Points of interest: Nature
Intended for: Family, Able-bodied tourist, school groups
How: by car, cycling, on foot
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Kahleberg (905 m) is the third highest mountain in the Eastern Ore Mountains and lies in Saxony not far from the border with the Czech Republic at the small town of Altenberg. Access routes lead from many rest stops along the motorways to Altenberg, as well as from the parking lots of the new Cínovec restaurant Krušnohorský Dvůr. These routes are well marked by wooden signposts and hiking symbols. At the peak of Kahleberg stands a small cottage and once you used to be able to look around from two towers. In good weather there is a beautiful view into Saxony as well as Bohemia from the mountain cottage. On the west are the highest peaks of the Ore Mountains: Klínovec (1244 m) and Fichtelberg (1214 m). On the North you can see the city of Dresden with its television tower and to the Northeast you can see all the way to the power plant in the Lusatian basin on the borders between Germany and Poland.
Toward the east you will spot the craggy basalt peak of Geisingberg (824 m) with a rock tower overlook against a backdrop of sandstone Děčínský Sněžník (723 m) and Königstein. Beyond a deep canyon of the Elbe lies the Czech-Saxon Switzerland region with the volcanic cones of Růžovský Vrch (619 m) and Klíč (759 m). In very good visibility the more than 100 km distant Ještěd (1012 m), the ridge of the Jizera Mountains, and the Giant Mountains, including their highest peak Sněžka (1602 m), are identifiable with the naked eye.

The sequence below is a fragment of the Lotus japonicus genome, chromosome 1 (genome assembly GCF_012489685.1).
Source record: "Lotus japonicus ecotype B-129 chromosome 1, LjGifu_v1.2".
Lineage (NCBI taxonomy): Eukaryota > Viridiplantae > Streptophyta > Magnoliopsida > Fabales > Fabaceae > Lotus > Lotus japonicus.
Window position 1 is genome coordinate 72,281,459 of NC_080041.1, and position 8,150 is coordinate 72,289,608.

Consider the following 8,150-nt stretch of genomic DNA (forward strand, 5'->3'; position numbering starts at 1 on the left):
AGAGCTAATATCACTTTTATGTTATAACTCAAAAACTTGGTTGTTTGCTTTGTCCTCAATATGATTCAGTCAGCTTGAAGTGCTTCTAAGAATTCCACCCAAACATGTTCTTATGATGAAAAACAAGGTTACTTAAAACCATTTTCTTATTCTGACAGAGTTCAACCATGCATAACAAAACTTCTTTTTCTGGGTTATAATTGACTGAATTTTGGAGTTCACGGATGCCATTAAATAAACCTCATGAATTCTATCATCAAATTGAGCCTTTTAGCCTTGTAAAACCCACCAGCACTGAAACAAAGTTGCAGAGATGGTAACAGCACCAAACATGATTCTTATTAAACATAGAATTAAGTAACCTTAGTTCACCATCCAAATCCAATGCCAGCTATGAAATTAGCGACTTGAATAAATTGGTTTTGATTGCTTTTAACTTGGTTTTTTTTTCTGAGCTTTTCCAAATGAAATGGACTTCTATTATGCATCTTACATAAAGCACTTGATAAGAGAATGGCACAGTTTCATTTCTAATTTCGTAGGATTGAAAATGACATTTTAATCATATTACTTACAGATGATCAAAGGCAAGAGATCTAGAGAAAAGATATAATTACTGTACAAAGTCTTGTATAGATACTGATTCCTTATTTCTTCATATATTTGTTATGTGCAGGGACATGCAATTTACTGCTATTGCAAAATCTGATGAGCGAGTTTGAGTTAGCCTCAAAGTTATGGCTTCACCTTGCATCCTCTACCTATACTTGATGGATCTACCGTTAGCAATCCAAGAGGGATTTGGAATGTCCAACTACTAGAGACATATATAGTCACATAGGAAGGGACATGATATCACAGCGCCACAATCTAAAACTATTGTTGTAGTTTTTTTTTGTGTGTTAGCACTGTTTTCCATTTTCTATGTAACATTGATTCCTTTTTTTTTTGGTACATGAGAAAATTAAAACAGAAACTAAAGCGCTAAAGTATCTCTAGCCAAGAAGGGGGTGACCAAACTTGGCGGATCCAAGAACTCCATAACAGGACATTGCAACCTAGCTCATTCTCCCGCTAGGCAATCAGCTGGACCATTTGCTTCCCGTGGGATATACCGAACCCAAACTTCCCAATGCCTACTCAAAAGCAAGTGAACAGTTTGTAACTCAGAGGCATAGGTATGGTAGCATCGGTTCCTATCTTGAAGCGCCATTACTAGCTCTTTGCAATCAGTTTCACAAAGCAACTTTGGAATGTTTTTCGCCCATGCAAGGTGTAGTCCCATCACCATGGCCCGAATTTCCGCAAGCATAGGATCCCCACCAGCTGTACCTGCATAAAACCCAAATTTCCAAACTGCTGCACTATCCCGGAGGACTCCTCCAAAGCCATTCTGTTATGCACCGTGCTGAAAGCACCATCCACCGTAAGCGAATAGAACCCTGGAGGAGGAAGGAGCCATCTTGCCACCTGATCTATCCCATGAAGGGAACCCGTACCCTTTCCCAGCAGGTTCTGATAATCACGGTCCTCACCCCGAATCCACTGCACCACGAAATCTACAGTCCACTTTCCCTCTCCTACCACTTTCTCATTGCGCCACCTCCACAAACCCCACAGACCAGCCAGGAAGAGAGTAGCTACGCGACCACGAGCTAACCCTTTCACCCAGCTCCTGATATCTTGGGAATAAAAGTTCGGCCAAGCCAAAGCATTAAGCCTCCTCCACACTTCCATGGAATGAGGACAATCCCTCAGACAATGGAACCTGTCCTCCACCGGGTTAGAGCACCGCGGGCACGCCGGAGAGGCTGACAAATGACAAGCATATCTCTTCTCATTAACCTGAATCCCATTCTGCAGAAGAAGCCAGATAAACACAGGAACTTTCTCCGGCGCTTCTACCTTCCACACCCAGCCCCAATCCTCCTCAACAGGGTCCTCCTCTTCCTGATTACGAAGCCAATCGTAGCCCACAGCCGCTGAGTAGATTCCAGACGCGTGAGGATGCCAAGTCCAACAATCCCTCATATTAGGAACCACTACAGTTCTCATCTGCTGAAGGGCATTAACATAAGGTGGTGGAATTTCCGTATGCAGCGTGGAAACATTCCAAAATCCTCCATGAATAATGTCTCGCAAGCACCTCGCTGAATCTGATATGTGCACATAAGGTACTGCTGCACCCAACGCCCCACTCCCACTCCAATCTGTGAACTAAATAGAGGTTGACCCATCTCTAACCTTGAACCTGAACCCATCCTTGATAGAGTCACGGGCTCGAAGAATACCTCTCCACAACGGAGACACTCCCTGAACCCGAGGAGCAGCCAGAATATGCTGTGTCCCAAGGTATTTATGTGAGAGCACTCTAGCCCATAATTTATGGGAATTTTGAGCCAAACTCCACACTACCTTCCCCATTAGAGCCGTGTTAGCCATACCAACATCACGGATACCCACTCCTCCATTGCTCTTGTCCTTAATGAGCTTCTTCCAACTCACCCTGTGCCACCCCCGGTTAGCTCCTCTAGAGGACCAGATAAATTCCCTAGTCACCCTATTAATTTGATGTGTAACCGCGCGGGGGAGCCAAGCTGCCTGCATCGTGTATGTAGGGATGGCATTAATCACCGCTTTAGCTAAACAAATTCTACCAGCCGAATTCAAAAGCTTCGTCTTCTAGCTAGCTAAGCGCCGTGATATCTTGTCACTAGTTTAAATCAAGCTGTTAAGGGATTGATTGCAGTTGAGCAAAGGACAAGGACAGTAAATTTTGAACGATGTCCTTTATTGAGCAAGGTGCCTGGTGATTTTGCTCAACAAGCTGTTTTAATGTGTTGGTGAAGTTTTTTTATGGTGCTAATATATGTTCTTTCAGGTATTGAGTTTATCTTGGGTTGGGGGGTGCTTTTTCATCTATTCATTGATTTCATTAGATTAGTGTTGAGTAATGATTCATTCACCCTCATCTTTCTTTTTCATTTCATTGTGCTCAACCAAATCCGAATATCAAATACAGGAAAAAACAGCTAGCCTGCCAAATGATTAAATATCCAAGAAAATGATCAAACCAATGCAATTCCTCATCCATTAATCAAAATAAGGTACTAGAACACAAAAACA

Kahleberg is formed of quartz-porphyry with slim veins of granite porphyry. This is a mineral typically with red coloration which you can spy on the south face of the mountain on the massive crags Small and Great Lugstein. These are beautiful overlooks not only of the Hochmoor nature preserve but also the Central Bohemian Uplands and the outlying parts of Prague.
On the northwest slope of Kahleberg, however, the quartz-porphyry forms an vast stone sea (5 ha). Lichens grow here predominantly and the location is protected as a natural landmark. Local stone seas are the result of climactic and mechanical weathering in which water has leaked into rock cracks and fissures over the course of time. Here in the winter it freezes and expands until it melts again. The water carries off smaller particles into the valley (here they are either dumped or carried off by streams) and the piles of scree have remained. The continuous repeating of these processes in the end results in even the hardest cliffs being torn apart when their strong and dense mineral layers are first broken into larger blocks and then into ever smaller rocks.
Realizace - NOESIS